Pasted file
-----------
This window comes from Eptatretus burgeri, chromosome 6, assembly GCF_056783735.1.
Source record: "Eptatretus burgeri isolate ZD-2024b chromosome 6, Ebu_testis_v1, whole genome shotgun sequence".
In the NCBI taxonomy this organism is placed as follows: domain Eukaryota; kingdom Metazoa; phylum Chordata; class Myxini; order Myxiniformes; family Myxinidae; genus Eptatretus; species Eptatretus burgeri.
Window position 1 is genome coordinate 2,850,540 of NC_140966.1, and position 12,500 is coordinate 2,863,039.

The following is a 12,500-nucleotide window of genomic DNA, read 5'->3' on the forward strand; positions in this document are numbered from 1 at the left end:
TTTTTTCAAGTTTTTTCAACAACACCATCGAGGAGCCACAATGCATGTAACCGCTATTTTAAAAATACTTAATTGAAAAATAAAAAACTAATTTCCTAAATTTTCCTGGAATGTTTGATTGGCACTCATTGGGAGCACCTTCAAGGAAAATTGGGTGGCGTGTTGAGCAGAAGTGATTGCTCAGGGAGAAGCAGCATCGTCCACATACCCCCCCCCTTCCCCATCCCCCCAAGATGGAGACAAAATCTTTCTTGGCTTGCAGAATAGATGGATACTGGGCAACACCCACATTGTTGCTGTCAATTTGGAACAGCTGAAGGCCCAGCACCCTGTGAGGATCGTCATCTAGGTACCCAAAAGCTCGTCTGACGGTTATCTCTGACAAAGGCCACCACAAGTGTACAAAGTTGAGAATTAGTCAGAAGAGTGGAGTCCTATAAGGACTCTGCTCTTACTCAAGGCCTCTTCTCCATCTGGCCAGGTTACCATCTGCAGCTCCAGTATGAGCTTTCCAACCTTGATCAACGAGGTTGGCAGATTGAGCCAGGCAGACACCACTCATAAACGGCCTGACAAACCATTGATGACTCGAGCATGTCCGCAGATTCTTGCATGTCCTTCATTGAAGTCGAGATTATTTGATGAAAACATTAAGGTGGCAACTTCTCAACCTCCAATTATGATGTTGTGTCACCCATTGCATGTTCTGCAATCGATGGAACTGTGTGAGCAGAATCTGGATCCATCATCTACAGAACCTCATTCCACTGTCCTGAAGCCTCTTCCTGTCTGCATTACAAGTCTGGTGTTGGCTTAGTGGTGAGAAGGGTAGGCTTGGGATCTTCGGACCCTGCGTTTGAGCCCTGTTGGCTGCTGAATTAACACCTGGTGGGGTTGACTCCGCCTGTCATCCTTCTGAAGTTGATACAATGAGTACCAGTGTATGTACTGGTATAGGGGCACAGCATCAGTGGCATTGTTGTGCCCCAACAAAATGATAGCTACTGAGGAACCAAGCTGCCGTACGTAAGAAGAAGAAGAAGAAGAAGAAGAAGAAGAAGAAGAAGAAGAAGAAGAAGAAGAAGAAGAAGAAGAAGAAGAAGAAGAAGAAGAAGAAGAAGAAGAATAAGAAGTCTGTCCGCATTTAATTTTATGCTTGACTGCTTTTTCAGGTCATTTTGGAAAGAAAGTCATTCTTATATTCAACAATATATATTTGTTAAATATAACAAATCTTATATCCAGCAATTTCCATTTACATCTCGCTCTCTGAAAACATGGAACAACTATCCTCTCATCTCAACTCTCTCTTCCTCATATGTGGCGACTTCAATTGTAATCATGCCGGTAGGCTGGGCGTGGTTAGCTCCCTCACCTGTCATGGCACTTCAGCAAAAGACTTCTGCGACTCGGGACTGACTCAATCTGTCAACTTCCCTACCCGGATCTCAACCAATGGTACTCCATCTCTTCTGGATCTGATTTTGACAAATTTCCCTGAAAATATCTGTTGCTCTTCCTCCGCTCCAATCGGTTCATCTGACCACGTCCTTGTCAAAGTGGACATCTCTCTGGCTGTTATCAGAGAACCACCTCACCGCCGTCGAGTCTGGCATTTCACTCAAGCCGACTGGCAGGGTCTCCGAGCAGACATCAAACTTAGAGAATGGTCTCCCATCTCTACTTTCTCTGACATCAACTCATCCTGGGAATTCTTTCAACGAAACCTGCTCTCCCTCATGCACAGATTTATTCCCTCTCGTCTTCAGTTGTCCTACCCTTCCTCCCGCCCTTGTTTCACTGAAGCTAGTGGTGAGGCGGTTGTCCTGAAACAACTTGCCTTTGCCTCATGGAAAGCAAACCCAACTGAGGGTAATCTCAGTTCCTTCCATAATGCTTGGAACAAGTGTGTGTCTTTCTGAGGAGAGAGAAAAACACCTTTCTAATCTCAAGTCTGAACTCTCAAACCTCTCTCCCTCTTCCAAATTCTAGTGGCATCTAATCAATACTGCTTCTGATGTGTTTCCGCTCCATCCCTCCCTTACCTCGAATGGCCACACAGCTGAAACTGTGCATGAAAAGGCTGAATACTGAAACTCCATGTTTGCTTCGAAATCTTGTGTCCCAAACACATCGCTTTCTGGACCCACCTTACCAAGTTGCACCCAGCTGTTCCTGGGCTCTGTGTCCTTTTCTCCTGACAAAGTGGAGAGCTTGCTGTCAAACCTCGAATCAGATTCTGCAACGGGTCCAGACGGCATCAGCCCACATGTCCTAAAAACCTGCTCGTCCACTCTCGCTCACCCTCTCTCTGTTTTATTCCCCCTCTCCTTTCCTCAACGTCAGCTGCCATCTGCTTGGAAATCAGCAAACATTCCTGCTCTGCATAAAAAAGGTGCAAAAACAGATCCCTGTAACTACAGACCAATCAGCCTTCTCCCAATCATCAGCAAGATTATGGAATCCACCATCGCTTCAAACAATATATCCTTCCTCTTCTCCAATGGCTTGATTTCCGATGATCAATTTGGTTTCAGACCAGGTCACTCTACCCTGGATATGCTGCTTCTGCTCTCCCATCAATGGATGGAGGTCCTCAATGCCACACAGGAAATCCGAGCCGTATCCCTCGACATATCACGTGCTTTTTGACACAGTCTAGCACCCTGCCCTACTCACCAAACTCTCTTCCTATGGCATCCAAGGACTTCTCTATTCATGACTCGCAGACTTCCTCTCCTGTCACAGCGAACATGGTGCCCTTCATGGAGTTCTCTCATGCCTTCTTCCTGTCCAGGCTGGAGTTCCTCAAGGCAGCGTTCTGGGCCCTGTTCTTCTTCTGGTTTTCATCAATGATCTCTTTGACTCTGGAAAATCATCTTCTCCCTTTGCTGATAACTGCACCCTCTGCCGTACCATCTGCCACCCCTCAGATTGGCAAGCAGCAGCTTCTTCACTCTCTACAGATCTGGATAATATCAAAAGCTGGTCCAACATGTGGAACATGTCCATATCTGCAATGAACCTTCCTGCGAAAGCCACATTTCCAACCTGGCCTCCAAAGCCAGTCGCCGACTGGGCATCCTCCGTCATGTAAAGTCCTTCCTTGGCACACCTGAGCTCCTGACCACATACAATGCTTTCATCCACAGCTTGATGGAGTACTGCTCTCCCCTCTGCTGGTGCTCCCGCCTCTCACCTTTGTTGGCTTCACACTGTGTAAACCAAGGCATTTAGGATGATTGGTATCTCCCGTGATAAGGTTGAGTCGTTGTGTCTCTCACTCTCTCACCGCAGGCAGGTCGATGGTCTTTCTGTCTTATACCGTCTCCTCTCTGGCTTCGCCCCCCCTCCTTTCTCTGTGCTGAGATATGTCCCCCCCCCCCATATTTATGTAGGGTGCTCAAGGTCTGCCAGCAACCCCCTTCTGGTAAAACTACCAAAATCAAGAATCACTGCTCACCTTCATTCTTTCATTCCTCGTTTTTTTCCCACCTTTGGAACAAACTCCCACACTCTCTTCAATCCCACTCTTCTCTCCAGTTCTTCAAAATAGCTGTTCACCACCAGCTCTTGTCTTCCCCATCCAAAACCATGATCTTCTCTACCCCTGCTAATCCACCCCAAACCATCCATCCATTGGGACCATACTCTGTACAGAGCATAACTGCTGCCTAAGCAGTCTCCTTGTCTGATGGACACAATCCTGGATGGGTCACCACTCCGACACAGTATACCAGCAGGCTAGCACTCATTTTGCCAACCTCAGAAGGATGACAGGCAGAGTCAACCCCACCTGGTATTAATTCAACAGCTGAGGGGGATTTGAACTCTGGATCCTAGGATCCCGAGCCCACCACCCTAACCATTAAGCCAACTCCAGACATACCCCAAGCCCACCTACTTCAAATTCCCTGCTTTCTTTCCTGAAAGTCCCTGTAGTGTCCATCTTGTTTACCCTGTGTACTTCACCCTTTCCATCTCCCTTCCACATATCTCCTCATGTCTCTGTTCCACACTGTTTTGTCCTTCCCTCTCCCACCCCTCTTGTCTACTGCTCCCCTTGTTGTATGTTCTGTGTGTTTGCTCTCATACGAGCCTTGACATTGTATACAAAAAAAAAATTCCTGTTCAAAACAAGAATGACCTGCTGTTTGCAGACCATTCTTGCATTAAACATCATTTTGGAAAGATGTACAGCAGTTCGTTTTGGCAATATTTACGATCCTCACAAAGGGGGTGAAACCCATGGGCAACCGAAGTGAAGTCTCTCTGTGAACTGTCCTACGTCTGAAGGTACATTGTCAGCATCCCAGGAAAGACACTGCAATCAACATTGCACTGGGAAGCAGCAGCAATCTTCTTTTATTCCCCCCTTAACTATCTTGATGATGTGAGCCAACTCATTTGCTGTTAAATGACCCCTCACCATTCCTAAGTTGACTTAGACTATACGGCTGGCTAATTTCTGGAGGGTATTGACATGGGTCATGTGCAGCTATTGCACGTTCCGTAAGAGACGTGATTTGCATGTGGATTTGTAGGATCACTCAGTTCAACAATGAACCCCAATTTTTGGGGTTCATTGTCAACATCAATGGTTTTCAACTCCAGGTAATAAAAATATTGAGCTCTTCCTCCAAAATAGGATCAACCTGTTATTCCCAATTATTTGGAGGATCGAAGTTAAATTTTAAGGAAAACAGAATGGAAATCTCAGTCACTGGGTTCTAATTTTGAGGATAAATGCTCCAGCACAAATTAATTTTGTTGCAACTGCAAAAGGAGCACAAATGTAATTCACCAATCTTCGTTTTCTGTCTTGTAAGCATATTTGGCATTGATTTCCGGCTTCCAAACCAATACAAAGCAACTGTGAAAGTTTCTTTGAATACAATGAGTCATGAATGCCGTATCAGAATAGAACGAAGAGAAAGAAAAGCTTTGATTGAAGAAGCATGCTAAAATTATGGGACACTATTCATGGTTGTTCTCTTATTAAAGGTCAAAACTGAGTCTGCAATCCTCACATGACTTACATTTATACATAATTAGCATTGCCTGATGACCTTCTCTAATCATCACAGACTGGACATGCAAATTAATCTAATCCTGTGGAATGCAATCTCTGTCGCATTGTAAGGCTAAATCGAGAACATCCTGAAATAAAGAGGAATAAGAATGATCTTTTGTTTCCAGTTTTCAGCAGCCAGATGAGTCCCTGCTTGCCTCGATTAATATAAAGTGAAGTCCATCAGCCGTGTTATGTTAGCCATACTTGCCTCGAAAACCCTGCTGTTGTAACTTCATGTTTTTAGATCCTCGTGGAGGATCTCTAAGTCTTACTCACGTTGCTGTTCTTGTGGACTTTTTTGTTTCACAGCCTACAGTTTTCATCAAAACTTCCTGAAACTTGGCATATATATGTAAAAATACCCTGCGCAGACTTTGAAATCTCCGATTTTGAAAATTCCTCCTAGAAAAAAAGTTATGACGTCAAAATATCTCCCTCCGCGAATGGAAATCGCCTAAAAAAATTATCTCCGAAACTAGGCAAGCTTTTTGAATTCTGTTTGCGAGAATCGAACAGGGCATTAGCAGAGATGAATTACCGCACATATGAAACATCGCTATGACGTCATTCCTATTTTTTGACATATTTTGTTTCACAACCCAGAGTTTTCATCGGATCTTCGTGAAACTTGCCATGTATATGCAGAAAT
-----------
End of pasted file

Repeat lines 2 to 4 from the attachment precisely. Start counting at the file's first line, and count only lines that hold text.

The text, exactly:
Source record: "Eptatretus burgeri isolate ZD-2024b chromosome 6, Ebu_testis_v1, whole genome shotgun sequence".
In the NCBI taxonomy this organism is placed as follows: domain Eukaryota; kingdom Metazoa; phylum Chordata; class Myxini; order Myxiniformes; family Myxinidae; genus Eptatretus; species Eptatretus burgeri.
Window position 1 is genome coordinate 2,850,540 of NC_140966.1, and position 12,500 is coordinate 2,863,039.